Gender Inequality And Occupational Segregation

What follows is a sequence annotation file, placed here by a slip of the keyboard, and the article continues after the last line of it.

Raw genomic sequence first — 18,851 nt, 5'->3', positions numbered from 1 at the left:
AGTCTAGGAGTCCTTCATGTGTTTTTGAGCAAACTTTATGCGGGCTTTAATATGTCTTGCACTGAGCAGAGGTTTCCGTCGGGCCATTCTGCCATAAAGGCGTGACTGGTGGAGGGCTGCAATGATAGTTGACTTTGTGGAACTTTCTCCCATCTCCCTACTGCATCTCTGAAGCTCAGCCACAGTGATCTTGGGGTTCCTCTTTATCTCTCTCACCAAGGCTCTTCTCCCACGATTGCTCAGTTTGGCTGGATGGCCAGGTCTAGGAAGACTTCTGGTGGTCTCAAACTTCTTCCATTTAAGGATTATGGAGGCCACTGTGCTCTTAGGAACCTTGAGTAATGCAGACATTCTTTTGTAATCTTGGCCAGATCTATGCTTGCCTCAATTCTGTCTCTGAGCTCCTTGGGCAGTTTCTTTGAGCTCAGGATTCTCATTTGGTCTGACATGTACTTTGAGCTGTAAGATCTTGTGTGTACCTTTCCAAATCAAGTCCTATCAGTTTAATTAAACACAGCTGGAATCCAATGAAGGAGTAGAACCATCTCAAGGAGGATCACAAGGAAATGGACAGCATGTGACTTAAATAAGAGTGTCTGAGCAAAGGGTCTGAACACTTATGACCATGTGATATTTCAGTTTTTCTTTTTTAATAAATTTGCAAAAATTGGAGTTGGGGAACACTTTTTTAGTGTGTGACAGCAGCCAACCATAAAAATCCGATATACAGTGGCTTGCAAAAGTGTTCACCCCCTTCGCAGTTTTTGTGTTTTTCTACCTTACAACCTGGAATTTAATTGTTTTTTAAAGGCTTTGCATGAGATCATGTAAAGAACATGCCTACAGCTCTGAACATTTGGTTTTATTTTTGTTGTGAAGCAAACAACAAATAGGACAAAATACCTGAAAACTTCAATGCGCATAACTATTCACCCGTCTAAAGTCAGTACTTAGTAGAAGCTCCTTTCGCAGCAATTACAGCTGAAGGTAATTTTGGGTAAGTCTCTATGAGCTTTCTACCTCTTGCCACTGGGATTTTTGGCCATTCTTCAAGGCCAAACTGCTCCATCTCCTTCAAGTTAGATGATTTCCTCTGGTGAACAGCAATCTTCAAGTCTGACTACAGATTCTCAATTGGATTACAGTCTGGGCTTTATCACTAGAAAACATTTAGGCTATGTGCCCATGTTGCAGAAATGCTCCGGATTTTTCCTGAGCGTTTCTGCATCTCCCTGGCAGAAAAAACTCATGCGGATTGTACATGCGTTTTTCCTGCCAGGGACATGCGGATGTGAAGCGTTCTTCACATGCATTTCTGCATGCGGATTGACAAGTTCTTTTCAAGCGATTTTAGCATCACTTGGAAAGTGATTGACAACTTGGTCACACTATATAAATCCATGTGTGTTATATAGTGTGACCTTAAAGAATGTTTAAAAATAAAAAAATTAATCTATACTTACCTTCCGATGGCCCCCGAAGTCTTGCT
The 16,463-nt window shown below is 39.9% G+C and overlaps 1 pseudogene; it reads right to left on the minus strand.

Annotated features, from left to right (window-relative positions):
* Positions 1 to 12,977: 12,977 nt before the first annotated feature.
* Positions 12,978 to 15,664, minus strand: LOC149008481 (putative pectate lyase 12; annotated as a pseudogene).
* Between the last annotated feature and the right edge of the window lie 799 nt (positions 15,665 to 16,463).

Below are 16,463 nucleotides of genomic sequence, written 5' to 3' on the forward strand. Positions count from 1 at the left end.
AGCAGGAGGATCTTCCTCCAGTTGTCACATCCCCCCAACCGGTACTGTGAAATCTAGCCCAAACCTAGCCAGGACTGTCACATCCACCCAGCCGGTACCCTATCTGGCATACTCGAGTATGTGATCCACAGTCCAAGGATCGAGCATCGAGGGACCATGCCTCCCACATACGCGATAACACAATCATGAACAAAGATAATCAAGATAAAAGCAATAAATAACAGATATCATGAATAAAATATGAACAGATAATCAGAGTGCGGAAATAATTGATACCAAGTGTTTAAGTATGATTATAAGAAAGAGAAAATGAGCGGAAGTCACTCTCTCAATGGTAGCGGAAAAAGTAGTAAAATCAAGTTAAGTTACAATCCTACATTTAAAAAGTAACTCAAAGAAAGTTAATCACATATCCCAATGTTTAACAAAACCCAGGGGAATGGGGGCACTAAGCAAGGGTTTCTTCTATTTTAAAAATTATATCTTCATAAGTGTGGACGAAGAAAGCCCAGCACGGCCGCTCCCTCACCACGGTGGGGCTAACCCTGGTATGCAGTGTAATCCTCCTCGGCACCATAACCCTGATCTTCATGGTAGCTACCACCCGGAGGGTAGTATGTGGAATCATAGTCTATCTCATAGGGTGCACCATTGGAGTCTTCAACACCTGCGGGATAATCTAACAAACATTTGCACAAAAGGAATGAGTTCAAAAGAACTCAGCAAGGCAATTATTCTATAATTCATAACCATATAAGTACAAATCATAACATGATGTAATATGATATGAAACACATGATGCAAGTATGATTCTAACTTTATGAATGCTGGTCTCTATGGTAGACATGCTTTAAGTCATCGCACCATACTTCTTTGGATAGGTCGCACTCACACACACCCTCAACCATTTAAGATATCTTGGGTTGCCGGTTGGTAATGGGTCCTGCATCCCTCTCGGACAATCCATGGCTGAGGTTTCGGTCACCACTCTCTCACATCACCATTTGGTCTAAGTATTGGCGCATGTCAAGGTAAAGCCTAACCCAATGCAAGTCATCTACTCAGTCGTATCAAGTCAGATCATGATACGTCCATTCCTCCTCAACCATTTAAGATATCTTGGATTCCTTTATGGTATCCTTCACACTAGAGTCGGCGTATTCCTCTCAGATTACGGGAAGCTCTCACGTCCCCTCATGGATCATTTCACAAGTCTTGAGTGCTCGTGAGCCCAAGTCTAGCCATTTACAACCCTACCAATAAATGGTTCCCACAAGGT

Over the two decades, women’s economic activity has been rose significantly. The gradually increase in women’s social status through their participation in the labor marker has marked a milestone in the history of women. Yet, the women participation rate in employment implies a contradiction towards the gender ideology and occupational segregation. The issue of gender ideology and occupational segregation can be seen as a cause-and-effect that may lead to work and family conflict. Specifically speaking, as women devote more of their time and energy into the labor market, in consequence, they will lessen their time spend on unpaid work (that is originally seen as women’s core responsibility based on gender ideology) and have a higher possibility to suffer pressure from work and problems such as : disproportion of unpaid work and income variation between spouse as a result of occupational segregation. To explore this social phenomenon by targeting the Chinese immigrant women in Toronto, the topic becomes even more worthwhile to address since Chinese immigrants group is the second largest visible minority group in Toronto with a number over 1,324,700 in 20111 and the feminization of labor force has significant impacts on the family structure as well as the development of our next generations. Thus, the research question of this paper is: How do immigrant Chinese mothers in Toronto manage work-life balance? Work and life balance is a subjective definition because it varies

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